“Profits have risen by 25%,” he adds.
Martin Geborg, 27, a mechanic, started at Toyota eight years ago and has stayed there because of the six-hour day.
“My friends are envious,” he says.
He enjoys the fact that there is no traffic on the roads when he is heading to and from work. Sandra Andersson, 25, has been with the company since 2008.
“It is wonderful to finish at 12,” she says. “Before I started a family I could go to the beach after work – now I can spend the afternoon with my baby.”
For Maria Bråth, owner of internet startup Brath, the six-hour working day the company introduced when it was formed three years ago gives it a competitive advantage because it attracts better staff and keeps them.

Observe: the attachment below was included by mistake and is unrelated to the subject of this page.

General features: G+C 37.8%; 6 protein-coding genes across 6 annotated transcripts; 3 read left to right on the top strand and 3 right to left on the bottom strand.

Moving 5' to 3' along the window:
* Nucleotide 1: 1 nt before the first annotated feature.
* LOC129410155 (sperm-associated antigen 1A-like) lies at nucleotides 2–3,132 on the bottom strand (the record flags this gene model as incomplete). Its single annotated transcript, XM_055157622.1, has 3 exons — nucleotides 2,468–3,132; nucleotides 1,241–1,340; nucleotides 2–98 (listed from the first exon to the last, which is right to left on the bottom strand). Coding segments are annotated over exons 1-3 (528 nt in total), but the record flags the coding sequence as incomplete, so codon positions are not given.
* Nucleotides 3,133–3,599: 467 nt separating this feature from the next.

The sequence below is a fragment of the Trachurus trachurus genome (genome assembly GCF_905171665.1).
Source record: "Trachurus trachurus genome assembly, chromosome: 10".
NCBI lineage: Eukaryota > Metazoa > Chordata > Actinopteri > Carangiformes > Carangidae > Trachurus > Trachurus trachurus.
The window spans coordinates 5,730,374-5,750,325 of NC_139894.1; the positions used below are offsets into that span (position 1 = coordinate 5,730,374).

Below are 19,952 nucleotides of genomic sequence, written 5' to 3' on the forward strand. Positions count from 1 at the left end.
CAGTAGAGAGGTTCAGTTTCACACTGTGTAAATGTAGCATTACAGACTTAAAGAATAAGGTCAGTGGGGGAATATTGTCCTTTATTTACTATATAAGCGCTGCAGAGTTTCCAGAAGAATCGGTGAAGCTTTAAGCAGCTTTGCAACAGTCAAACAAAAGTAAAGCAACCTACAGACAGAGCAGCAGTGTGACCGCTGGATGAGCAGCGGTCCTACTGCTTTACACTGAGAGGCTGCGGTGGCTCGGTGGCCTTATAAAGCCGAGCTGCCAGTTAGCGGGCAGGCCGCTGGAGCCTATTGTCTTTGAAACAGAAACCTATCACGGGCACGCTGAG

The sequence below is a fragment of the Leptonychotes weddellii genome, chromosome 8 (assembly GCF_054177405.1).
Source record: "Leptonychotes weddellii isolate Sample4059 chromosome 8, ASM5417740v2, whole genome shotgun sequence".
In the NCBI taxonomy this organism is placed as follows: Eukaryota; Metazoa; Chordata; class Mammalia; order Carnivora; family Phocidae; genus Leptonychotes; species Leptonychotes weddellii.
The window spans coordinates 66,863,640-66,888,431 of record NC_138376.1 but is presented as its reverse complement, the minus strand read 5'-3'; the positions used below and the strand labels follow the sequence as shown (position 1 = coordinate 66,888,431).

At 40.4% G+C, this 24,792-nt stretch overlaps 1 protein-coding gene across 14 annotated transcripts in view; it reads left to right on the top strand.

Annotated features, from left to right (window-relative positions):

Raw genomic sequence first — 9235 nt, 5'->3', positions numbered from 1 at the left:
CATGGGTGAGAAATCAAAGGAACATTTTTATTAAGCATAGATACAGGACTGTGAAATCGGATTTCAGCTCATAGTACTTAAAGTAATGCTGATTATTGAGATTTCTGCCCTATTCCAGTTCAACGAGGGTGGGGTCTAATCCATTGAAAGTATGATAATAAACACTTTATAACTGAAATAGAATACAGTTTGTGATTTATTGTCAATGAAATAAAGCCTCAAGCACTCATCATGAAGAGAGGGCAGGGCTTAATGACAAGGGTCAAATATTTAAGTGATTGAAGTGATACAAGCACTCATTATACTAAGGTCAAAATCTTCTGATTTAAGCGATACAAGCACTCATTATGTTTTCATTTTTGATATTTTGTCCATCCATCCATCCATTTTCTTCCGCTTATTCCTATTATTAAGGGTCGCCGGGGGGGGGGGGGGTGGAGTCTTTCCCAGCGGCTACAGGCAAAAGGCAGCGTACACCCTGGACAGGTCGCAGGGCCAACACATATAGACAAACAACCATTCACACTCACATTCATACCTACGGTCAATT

“They are the most valuable thing we have,” she says.
An offer of more pay elsewhere would not make up for the shorter hours they have at Brath. The company, which has 22 staff in offices in Stockholm and Örnsköldsvik, produces as much, if not more, than its competitors do in eight-hour days, she says.
“It has a lot to do with the fact that we are very creative – we couldn’t keep it up for eight hours.”
For Linus Feldt, owner of Stockholm app developer Filimundus, the six-hour working day schedule his business began a year ago is about motivation and focus, rather than staff simply cramming in the same amount of work they used to do in eight hours.
“Today I believe that time is more valuable than money,” Feldt says. “And it is a strong motivational factor to be able to go home two hours earlier. You still want to do a good job and be productive during six hours, so I think you focus more and are more efficient.”